There is a very helpful website where you can find a lot of information of on perfume creation and even steal some ideas from there. It contains details on the perfume ingredients that are currently or used to be on the market. This will help you with finding out what oils are used for your favourite scents so you can recreate them at home. See the link below:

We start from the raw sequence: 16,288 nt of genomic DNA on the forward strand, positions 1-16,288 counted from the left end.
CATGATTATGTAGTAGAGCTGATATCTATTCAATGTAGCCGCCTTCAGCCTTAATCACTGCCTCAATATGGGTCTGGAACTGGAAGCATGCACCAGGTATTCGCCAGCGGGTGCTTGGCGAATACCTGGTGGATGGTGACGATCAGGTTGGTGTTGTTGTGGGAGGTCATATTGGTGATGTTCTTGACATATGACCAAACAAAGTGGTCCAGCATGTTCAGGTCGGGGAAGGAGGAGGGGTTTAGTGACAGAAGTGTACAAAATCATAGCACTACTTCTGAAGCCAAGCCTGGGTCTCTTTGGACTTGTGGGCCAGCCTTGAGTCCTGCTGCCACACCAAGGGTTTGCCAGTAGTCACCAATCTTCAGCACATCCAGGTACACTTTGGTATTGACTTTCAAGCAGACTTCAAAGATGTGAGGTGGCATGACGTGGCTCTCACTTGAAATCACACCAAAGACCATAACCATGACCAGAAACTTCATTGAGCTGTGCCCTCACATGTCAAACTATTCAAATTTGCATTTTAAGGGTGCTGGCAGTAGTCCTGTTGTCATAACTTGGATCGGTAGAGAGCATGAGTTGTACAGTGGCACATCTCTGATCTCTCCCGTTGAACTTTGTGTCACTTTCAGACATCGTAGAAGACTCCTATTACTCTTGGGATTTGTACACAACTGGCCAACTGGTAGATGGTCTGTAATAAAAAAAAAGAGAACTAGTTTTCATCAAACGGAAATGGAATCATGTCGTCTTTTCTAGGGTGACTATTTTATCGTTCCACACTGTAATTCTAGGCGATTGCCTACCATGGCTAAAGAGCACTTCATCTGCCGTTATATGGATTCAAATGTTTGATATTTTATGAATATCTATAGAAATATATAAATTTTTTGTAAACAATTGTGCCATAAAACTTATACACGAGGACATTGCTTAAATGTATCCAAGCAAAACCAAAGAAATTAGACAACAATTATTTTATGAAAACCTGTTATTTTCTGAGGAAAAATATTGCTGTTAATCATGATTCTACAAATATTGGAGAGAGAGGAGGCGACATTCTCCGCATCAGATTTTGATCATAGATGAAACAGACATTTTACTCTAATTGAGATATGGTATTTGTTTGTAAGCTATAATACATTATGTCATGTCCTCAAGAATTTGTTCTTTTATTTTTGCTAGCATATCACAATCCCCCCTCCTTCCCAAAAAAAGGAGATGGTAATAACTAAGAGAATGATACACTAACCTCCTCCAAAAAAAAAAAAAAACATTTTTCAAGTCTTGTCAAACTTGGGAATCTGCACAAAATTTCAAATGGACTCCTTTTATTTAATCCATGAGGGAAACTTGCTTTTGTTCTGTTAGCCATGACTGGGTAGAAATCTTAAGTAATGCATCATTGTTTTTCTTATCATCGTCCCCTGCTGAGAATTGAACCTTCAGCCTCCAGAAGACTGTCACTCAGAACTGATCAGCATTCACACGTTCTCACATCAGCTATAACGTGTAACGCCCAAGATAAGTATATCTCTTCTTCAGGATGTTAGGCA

On the whole, making cosmetics at home is a very satisfactory process that gives us the power to use the ingredients that not only work for us, but also avoid nasty chemicals which prolong the shelf life of most commercial products. We can always make small batches that stay fresh and work their best. Another important factor here is being able to refill and reuse the containers for our products, and then even make some cosmetics for friends and family as small gifts.